CHO cells (CHO-S cells, GIBCO Invitrogen) stably expressing DC-SIGN, SIGN-R1, and SIGN-R3 were described previously (Kang et al., 2003; Zhang et al., 2008b). CHO/DCIR2 cells were generated as follows. The cDNAs encoding the open reading frames (ORFs) of mouse DCIR2 were cloned from a mouse splenic cDNA library (Park et al., 1996) by PCR, sequenced, and inserted into the pCMV mammalian expression vector (Clontech). Then, the stable CHO cells were generated by transfection with pCMV-DCIR2 by Lipofectamine™ 2000 reagent (Invitrogen) followed by selection of G418 (1.5 mg/ml) in DMEM culture medium.
Soluble human IgG1 Fc (S.hIgG1Fc) fusion protein of mouse DC-SIGN extracellular domain (ECD) was generated similarly to a method described previously (Galustian et al., 2004). In brief, the synthetic DNA encoding mouse DC-SIGN ECD (GenBank accession number FJ168685) was generated by PCR, sequenced, and inserted into the pCMV mammalian expression vector carrying a soluble hIgG1 Fc fusion cassette. Stable CHO cells (CHO/ S.hIgG1Fc.DC-SIGN.ECD) were generated as described above. Then, soluble Fc-tagged DC-SIGN ECD protein was purified from culture supernatants of stable CHO cells by Protein A affinity column as described (Galustian et al., 2004).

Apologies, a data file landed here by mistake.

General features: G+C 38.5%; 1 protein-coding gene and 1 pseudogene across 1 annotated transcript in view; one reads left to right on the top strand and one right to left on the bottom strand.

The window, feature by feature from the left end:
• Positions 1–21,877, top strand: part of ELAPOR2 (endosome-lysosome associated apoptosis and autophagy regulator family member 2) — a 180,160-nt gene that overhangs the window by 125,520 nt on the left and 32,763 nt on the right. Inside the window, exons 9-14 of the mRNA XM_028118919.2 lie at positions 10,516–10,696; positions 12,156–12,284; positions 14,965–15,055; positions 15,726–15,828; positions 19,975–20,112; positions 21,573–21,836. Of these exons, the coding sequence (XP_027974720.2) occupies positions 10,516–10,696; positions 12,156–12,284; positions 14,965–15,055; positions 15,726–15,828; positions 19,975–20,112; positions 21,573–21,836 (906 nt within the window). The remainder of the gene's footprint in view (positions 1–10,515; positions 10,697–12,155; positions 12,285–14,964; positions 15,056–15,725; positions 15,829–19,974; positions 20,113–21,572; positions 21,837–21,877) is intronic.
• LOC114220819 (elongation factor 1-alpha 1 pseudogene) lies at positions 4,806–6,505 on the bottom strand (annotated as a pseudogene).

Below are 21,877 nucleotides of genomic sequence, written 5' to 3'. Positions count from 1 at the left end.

The His-tagged C-type lectin domains of mouse DC-SIGN (His.DC-SIGN.CRD; residues 98 to 239) and SIGN-R3 (His.SIGN-R3.CRD; residues 95 to 238) were cloned into pET22b(+) (Novagen). The identities of the cloned genes were verified by plasmid sequencing. The proteins were expressed in E. coli strain BL21(DE3) by inducing with 0.6–0.8 mM IPTG at 37 °C for 3 to 4 hrs. Both proteins were expressed in insoluble inclusion bodies. The cells were lysed by sonication and the inclusion bodies were washed for 3 times in a buffer containing 50 mM Tris, 100 mM NaCl, 5 mM EDTA, and 0.5% Triton-X100 at pH 8.0. Purified inclusion bodies were resuspended in water (~5 ml per 4 liter of culture) and dissolved in 7 M guanidine hydrochloride. The proteins were refolded by quick dilution into a refolding buffer containing 0.1 M Tris, 0.4 M arginine hydrochloride, 5 mM reduced glutathione, and 1 mM of oxidized glutathione at pH 8.3. About 100 to 200 mgs of denatured protein were diluted into 1 liter of refolding buffer. Refolded proteins were concentrated and purified by gel filtration chromatography on a Superdex200 (2.6×60) column (GE Healthcare) following elution with 20 mM Tris, 150 mM NaCl buffer at pH 7.5. The proteins were further purified by Ni affinity chromatography followed by gel filtration chromatography to remove the imidazole from the purified proteins. All the proteins purified were monomeric as analyzed by gel filtration chromatography.